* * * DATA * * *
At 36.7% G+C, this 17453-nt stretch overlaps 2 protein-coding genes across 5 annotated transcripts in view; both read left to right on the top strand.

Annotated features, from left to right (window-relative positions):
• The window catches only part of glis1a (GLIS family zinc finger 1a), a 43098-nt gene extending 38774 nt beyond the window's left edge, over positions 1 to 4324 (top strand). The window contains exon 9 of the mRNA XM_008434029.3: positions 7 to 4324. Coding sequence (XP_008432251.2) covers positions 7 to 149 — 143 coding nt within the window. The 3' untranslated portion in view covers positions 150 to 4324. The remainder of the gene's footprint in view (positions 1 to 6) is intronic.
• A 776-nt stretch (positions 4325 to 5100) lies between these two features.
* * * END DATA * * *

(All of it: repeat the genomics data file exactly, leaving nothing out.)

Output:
At 36.7% G+C, this 17453-nt stretch overlaps 2 protein-coding genes across 5 annotated transcripts in view; both read left to right on the top strand.

Annotated features, from left to right (window-relative positions):
• The window catches only part of glis1a (GLIS family zinc finger 1a), a 43098-nt gene extending 38774 nt beyond the window's left edge, over positions 1 to 4324 (top strand). The window contains exon 9 of the mRNA XM_008434029.3: positions 7 to 4324. Coding sequence (XP_008432251.2) covers positions 7 to 149 — 143 coding nt within the window. The 3' untranslated portion in view covers positions 150 to 4324. The remainder of the gene's footprint in view (positions 1 to 6) is intronic.
• A 776-nt stretch (positions 4325 to 5100) lies between these two features.